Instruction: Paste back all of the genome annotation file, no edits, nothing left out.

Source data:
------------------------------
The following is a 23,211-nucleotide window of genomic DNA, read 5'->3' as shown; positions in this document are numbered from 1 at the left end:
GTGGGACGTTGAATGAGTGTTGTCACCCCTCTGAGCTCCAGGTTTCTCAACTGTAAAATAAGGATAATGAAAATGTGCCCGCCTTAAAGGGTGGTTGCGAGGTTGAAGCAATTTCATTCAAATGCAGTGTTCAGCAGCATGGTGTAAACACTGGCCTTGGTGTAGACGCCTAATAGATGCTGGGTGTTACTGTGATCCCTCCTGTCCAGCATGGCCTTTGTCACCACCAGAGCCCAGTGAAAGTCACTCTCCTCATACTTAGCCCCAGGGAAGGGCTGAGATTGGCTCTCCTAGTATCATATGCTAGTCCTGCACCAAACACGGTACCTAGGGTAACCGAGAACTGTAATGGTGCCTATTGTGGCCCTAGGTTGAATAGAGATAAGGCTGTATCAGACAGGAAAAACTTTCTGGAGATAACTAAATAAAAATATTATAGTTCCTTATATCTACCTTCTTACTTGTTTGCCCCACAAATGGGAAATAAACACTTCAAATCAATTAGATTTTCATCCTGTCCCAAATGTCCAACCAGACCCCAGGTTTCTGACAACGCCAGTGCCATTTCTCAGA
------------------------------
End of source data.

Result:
The following is a 23,211-nucleotide window of genomic DNA, read 5'->3' as shown; positions in this document are numbered from 1 at the left end:
GTGGGACGTTGAATGAGTGTTGTCACCCCTCTGAGCTCCAGGTTTCTCAACTGTAAAATAAGGATAATGAAAATGTGCCCGCCTTAAAGGGTGGTTGCGAGGTTGAAGCAATTTCATTCAAATGCAGTGTTCAGCAGCATGGTGTAAACACTGGCCTTGGTGTAGACGCCTAATAGATGCTGGGTGTTACTGTGATCCCTCCTGTCCAGCATGGCCTTTGTCACCACCAGAGCCCAGTGAAAGTCACTCTCCTCATACTTAGCCCCAGGGAAGGGCTGAGATTGGCTCTCCTAGTATCATATGCTAGTCCTGCACCAAACACGGTACCTAGGGTAACCGAGAACTGTAATGGTGCCTATTGTGGCCCTAGGTTGAATAGAGATAAGGCTGTATCAGACAGGAAAAACTTTCTGGAGATAACTAAATAAAAATATTATAGTTCCTTATATCTACCTTCTTACTTGTTTGCCCCACAAATGGGAAATAAACACTTCAAATCAATTAGATTTTCATCCTGTCCCAAATGTCCAACCAGACCCCAGGTTTCTGACAACGCCAGTGCCATTTCTCAGA